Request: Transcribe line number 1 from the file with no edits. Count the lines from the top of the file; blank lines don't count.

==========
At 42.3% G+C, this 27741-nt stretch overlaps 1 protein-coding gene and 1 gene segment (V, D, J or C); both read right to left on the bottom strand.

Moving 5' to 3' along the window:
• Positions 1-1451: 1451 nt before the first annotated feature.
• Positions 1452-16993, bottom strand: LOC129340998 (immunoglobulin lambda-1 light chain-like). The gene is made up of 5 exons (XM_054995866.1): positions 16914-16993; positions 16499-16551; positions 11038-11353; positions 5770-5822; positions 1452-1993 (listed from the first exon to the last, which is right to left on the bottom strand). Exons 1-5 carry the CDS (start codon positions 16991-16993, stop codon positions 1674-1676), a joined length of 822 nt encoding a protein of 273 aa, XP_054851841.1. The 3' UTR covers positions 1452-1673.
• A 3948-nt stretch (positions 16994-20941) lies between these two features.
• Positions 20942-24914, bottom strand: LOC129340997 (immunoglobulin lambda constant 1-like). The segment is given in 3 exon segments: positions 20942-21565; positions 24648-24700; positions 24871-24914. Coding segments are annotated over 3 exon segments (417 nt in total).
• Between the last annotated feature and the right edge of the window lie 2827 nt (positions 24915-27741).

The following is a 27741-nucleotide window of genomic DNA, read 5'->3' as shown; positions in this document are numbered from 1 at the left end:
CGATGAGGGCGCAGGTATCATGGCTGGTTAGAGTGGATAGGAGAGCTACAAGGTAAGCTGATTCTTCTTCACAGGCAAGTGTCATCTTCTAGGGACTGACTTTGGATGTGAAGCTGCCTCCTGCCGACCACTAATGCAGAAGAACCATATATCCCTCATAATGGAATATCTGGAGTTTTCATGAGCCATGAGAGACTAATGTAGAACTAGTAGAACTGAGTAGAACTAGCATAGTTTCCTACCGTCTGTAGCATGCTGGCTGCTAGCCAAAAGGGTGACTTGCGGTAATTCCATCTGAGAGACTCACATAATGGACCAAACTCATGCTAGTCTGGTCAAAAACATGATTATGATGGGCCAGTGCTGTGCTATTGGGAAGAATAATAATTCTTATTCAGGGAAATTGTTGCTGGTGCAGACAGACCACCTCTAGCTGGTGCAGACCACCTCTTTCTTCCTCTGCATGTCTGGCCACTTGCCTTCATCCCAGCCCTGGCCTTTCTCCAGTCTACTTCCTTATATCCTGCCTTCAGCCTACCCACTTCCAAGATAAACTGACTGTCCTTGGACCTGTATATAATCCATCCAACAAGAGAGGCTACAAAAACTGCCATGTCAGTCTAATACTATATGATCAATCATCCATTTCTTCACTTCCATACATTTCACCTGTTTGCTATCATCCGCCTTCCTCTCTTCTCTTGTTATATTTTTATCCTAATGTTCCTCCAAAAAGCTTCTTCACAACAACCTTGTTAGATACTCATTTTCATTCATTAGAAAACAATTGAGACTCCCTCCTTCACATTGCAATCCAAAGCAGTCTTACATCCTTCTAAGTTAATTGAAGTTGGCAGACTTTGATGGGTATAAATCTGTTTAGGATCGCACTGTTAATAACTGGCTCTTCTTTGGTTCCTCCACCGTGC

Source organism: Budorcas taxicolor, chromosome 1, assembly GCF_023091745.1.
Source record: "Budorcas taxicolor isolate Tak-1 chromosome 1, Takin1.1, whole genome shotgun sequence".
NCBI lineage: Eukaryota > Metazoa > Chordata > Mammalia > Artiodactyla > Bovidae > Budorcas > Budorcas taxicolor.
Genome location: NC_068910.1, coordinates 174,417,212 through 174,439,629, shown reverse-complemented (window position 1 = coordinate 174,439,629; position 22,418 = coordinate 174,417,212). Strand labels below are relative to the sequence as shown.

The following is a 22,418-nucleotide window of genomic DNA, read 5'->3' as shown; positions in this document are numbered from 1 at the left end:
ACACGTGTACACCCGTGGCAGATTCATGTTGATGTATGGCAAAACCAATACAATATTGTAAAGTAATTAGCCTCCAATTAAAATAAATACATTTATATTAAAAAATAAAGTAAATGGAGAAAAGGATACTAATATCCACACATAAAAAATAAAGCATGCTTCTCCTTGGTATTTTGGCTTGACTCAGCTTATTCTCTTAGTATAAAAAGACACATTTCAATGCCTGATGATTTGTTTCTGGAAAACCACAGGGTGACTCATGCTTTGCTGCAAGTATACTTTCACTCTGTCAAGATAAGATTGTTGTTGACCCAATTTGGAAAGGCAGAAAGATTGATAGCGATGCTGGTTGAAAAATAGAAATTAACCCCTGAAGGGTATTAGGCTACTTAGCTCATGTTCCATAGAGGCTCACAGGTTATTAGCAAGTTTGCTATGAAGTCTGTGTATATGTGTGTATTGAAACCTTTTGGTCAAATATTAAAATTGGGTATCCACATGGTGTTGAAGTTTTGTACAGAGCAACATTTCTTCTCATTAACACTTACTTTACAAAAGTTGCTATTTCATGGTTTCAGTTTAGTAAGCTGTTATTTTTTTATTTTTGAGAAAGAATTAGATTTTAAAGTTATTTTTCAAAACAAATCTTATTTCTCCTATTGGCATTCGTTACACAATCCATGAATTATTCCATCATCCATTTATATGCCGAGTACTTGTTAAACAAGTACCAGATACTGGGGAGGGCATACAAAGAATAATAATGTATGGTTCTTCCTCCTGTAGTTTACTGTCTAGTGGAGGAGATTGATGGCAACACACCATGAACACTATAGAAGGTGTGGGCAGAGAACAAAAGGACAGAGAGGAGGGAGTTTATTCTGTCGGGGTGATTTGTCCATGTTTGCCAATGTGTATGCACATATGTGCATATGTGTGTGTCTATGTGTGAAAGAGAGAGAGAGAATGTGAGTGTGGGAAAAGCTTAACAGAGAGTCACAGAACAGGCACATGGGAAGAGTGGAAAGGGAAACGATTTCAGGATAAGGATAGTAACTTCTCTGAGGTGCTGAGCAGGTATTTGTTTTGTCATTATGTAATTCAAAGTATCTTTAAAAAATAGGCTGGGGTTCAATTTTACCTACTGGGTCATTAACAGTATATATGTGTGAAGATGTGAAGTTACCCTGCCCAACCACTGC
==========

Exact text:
At 42.3% G+C, this 27741-nt stretch overlaps 1 protein-coding gene and 1 gene segment (V, D, J or C); both read right to left on the bottom strand.